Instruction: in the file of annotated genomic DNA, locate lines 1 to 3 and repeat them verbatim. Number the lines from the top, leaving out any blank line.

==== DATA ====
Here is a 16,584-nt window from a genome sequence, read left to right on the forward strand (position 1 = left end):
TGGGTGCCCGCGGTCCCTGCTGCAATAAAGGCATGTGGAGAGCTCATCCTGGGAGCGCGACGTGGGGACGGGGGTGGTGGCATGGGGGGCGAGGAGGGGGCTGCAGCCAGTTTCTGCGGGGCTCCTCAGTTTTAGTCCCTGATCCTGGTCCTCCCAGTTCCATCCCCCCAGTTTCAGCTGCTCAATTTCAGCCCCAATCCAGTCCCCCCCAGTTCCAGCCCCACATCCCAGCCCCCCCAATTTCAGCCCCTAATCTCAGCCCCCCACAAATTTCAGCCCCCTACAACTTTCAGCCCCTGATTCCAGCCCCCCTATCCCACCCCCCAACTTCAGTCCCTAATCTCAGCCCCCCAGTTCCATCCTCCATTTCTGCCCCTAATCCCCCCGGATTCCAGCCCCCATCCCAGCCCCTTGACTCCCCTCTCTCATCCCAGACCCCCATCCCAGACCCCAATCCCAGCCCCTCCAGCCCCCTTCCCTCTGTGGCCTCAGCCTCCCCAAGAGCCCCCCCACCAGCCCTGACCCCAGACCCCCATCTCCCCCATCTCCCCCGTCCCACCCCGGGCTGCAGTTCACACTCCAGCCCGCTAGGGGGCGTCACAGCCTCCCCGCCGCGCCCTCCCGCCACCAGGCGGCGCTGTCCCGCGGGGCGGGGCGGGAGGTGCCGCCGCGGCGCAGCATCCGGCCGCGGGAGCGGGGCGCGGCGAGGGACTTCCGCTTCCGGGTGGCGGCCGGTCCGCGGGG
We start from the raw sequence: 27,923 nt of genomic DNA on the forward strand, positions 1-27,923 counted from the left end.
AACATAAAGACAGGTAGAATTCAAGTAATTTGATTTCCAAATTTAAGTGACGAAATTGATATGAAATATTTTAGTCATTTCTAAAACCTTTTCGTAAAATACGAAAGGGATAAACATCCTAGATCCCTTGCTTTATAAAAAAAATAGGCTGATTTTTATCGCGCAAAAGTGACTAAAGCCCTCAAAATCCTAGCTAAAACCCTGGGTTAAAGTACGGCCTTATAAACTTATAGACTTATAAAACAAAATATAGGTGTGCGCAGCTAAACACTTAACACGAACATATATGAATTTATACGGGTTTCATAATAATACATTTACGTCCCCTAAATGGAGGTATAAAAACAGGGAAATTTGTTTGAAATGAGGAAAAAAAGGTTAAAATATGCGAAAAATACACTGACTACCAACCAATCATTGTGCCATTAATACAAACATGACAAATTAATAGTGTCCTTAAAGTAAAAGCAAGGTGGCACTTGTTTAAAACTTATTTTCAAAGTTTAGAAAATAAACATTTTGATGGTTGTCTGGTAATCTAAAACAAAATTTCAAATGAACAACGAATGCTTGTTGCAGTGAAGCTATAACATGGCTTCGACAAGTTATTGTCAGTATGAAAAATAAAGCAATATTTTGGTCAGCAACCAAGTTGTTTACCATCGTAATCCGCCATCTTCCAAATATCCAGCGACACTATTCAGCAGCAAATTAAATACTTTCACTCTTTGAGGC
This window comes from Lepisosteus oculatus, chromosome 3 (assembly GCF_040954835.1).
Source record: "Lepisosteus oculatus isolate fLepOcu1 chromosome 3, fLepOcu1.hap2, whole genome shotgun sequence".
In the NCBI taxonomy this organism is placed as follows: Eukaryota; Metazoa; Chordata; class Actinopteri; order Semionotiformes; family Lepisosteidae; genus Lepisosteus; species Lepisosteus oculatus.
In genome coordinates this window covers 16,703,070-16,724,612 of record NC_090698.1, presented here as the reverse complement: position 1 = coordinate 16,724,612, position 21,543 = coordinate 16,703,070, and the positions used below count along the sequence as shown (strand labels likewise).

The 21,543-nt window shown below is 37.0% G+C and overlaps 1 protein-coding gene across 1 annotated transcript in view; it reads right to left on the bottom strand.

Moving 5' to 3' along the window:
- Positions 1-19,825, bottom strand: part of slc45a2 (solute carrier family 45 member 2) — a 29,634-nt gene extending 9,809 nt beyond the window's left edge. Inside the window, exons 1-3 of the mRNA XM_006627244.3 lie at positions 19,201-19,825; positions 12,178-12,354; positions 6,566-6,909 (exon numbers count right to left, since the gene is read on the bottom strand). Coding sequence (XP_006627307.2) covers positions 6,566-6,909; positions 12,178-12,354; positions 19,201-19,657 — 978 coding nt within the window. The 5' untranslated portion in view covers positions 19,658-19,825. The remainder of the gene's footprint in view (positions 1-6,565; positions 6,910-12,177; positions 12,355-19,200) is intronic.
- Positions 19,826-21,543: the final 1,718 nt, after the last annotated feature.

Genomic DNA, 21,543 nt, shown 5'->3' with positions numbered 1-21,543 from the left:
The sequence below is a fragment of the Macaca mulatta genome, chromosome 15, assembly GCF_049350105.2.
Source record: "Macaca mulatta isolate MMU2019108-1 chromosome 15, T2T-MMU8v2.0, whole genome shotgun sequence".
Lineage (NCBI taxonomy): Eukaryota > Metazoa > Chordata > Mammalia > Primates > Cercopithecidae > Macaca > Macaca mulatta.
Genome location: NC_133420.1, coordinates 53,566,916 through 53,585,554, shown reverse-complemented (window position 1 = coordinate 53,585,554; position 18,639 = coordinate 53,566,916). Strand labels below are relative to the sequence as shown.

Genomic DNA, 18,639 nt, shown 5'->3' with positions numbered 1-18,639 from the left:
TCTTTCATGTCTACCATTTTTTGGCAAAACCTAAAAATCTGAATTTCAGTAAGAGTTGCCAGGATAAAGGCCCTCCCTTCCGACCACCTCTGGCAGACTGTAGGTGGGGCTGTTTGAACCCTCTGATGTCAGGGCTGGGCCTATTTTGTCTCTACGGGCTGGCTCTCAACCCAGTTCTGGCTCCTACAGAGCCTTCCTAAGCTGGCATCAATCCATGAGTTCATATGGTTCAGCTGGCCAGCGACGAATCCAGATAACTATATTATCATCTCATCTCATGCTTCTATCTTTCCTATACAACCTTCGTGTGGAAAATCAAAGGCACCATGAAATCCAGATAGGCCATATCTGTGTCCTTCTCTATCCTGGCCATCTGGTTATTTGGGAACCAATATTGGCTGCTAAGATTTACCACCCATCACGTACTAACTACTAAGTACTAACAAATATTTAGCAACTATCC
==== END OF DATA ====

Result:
Here is a 16,584-nt window from a genome sequence, read left to right on the forward strand (position 1 = left end):
TGGGTGCCCGCGGTCCCTGCTGCAATAAAGGCATGTGGAGAGCTCATCCTGGGAGCGCGACGTGGGGACGGGGGTGGTGGCATGGGGGGCGAGGAGGGGGCTGCAGCCAGTTTCTGCGGGGCTCCTCAGTTTTAGTCCCTGATCCTGGTCCTCCCAGTTCCATCCCCCCAGTTTCAGCTGCTCAATTTCAGCCCCAATCCAGTCCCCCCCAGTTCCAGCCCCACATCCCAGCCCCCCCAATTTCAGCCCCTAATCTCAGCCCCCCACAAATTTCAGCCCCCTACAACTTTCAGCCCCTGATTCCAGCCCCCCTATCCCACCCCCCAACTTCAGTCCCTAATCTCAGCCCCCCAGTTCCATCCTCCATTTCTGCCCCTAATCCCCCCGGATTCCAGCCCCCATCCCAGCCCCTTGACTCCCCTCTCTCATCCCAGACCCCCATCCCAGACCCCAATCCCAGCCCCTCCAGCCCCCTTCCCTCTGTGGCCTCAGCCTCCCCAAGAGCCCCCCCACCAGCCCTGACCCCAGACCCCCATCTCCCCCATCTCCCCCGTCCCACCCCGGGCTGCAGTTCACACTCCAGCCCGCTAGGGGGCGTCACAGCCTCCCCGCCGCGCCCTCCCGCCACCAGGCGGCGCTGTCCCGCGGGGCGGGGCGGGAGGTGCCGCCGCGGCGCAGCATCCGGCCGCGGGAGCGGGGCGCGGCGAGGGACTTCCGCTTCCGGGTGGCGGCCGGTCCGCGGGG
We start from the raw sequence: 27,923 nt of genomic DNA on the forward strand, positions 1-27,923 counted from the left end.